The Hippopotamus
by Roberta B. Turner

The hippopotamus also referred to as a “hippo,” lives along the rivers and lakes throughout sub-Sharan Africa.  They are listed as “vulnerable” on the endangered list and it is estimated the population is between 115,000 to 130,000.  The hippo is the heaviest land animal after the elephant and can weigh up to 8,000 pounds. The life span of the hippo is up to 50 years in the wild.

Hippos seek refuge from the heat by living in water during the day, and at night they come ashore to feed on short, soft grasses and fallen fruit. These mammals require access to permanent water to keep their special hides moist. Common hippos live in groups of tens to hundreds, and the disappearance of a multi-ton grazer from the habitat will result in dramatic ecological impacts.

The eyes and ears of a hippopotamus are on top of its head, so it can keep watch for enemies while lying low in the water. The biggest wildlife enemies to the hippo are crocodiles, hyenas, and lions.  The gestation period for a hippo is ten months. 

Hippopotami (plural for hippopotamus) usually mate between May and June, when the females, called “cows,” reach peak fertility for a three-day span. Females reach sexual maturity between 7 and 15 years of age, whereas males, or “bulls,” are between 6 and 13 years of age when they are sexually mature.

Only the dominant male of a herd mates with the females. He checks their reproductive condition by smelling their urine. Mating usually takes place in the water with the female hippopotamus completely submerged. The female will usually only have 1 offspring every two years. When a mama hippo is ready to give birth, she will go off on her own to have her baby and to bond with the calf for a week or two. When she returns to the pod, the female community will help defend from predators. The mother carries her calf across a river in her mouth for safety from other animals and hippos. At birth, the calf weighs between 50 and 110 lbs. For its first eight months, the calf nurses while its mother is on land, or it swims underwater to suckle. Mother hippos have to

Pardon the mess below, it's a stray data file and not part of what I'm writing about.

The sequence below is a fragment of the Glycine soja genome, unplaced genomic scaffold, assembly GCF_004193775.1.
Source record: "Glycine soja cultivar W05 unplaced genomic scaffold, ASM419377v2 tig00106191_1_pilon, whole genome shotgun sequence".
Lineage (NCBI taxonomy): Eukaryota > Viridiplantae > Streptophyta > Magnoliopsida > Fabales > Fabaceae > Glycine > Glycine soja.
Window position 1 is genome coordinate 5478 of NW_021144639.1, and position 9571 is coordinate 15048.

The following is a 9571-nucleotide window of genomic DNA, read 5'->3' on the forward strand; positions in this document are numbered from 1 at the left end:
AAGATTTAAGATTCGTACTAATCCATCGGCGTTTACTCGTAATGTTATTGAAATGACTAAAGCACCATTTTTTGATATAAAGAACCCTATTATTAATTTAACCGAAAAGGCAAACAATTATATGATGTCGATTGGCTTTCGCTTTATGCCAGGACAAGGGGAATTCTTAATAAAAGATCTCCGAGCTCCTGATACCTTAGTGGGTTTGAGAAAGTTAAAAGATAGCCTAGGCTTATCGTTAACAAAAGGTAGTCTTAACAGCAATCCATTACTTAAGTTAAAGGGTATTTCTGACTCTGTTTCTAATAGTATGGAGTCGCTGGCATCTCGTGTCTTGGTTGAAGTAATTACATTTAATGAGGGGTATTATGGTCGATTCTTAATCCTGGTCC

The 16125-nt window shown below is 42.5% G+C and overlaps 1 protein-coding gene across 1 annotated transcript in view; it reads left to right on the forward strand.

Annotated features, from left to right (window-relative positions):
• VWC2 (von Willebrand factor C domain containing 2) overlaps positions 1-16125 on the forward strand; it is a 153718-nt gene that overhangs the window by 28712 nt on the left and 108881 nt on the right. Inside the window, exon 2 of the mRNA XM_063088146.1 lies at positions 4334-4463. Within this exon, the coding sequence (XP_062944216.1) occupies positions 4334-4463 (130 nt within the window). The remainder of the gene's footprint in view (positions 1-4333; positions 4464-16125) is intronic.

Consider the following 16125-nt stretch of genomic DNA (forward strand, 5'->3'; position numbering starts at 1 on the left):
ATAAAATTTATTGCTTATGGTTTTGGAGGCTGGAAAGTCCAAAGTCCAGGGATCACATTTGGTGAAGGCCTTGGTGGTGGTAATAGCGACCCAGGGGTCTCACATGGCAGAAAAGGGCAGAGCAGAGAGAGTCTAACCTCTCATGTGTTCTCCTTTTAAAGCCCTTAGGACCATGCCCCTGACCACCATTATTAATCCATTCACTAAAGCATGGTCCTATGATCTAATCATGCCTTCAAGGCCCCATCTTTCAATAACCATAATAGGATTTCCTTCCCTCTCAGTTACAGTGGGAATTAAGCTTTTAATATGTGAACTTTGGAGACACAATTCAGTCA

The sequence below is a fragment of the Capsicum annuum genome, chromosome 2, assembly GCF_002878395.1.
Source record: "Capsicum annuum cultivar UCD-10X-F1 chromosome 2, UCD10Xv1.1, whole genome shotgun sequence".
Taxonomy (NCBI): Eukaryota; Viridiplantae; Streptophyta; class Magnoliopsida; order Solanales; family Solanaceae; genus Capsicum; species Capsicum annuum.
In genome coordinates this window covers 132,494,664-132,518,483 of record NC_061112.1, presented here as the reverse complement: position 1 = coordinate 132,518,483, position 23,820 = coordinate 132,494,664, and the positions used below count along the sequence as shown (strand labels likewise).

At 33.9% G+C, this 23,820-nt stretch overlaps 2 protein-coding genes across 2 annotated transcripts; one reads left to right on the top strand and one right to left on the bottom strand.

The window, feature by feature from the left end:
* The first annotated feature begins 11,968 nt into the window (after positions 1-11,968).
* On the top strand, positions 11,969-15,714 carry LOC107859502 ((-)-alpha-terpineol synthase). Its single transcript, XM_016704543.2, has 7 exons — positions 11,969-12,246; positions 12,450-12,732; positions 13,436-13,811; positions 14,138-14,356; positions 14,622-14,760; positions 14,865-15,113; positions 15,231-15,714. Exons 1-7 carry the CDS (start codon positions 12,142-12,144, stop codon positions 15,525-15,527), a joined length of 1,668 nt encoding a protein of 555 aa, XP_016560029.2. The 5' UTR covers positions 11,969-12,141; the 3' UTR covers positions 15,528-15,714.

protect their young from male hippos. Grown males don’t attack on land, but they will attack and often kill baby hippos underwater. The hippopotamus is the world’s deadliest large land mammal, killing an estimated 500 people per year in Africa. Hippos are aggressive creatures, and they have very sharp teeth. Hippos can apply several tons of pressure in a single bite.

The incredible hippo has been a part of the African ecosystem for millions of years, once ranging from the Nile river valley to the Cape. However, hippos are now confined to protected areas. Of the 29 countries where common hippos are still found, populations are confirmed to be declining in half of those countries.

There are actually two types of hippo species in Africa. The large hippo, or common hippo, are found throughout East Africa’s grasslands and wetlands, and the small, solitary pygmy hippo dwells in West Africa’s forests. Only 2,000 – 3,000 pygmy hippos likely remain in Africa.  The common hippo and the pygmy hippo are listed as “vulnerable” and “endangered,” respectively.